The Connected Economy

In 1913, Ford simplified the assembly of the Ford Model T by breaking its 3,000 part assembly into 84 distinct steps. These steps were then performed by teams of workers as a rope pulled the vehicle chassis through the factory. The new process revolutionized production and decreased the assembly time for a single vehicle from 12 hours to about 90 minutes.

The Ford Model T was only offered in black from 1914-1925. Henry Ford said: “Any customer can have a car painted any color that he wants so long as it’s black,” This policy was implemented for the purposes of efficiency and uniformity on the assembly line.

Ford assembly line

Production efficiency increased radically due to the rigid application of highly repeatable discrete steps that minimized errors in the final product. This Industry 2.0 approach has led to higher quality products at mass-production levels.

However, when you see a migration from a physical store that holds 120 thousand different products to an online store that holds 350 million different products, clearly a profound change is occurring in the number of unique products that consumers demand.

Consumers no longer want only black cars.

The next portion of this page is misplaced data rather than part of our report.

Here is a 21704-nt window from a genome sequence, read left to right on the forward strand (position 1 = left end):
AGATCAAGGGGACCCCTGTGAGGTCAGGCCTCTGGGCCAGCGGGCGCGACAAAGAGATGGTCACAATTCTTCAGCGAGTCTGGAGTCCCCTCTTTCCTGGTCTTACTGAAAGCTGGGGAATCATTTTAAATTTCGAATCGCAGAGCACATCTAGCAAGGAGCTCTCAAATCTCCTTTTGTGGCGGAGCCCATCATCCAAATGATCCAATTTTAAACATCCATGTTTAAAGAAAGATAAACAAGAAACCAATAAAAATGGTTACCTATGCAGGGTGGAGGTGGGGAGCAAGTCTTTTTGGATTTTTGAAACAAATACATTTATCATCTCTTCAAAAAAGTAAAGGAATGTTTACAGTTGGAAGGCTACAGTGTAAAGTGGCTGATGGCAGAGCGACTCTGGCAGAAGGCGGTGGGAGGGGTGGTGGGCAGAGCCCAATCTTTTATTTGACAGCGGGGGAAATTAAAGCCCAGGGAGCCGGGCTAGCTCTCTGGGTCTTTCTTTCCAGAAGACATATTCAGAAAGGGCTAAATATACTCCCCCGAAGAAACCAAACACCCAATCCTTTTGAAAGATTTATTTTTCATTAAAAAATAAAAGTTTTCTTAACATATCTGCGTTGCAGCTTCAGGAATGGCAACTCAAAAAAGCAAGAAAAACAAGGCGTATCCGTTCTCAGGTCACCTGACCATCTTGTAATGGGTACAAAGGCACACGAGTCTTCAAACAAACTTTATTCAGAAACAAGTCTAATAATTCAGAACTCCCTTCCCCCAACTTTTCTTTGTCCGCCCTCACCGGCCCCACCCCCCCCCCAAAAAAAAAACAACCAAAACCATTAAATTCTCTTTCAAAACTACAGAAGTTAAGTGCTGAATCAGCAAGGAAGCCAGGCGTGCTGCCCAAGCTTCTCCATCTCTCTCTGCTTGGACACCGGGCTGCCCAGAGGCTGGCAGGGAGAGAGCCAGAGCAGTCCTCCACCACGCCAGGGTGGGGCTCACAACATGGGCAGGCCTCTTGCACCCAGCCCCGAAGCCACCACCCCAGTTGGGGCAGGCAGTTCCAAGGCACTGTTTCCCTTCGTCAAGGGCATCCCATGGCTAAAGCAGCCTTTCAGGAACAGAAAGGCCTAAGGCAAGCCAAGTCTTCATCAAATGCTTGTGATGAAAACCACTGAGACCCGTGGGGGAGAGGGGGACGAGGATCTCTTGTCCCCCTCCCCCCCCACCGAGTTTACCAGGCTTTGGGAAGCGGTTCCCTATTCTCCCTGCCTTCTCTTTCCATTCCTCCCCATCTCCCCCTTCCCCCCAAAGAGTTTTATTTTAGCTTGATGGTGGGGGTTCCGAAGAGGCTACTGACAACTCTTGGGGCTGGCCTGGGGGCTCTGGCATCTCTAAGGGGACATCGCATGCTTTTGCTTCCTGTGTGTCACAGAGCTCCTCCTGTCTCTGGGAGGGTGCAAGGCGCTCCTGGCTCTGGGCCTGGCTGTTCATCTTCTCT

Manufacturers that are a part of e-commerce supply chains will be faced with the need to cost-effectively produce products that are more varied and more customized. These pressures will lead manufacturers to adapt and ultimately master one-off production and mixed-model assembly practices.

Essentially, Industry 4.0 is turning Industry 2.0 assembly on its head.

One-off production and mixed-model assembly require a re-thinking of the identical and repeatable steps used within the manufacturing assembly line. Instead, manufacturers need to be agile in real-time and empower workers with the ability to perform a much wider range of tasks as they manufacture a much wider range of products.

Complex supply chains are often composed of vertical operations stacked one upon the next, with each step possibly creating alternative follow on steps to get to the ideal final product. Even if one company can pull through on all the above-mentioned points, you have many other suppliers along the way who need to do the same.

This means that to successfully run one-off production and mixed-model assembly in Industry 4.0, we cannot only think of ‘connected workers’ as being connected within a discrete production cell, area, or plant but rather as being connected directly to the larger e-commerce supply chain and the connected economy.

Manufacturers that are part of this connected economy and these supply chains now have a crucial question to consider: How do we hold onto the efficiencies of large-scale manufacturing in a mixed-model assembly environment?

In the Ford manufacturing assembly line, workers could be quickly trained to perform the highly repetitive tasks asked of them. Mistakes could be caught down the line and accidents minimized through work design. Implementing one-off production and mixed-model assembly re-introduces the risk of errors and accidents dramatically because the assembly is always changing or completely different.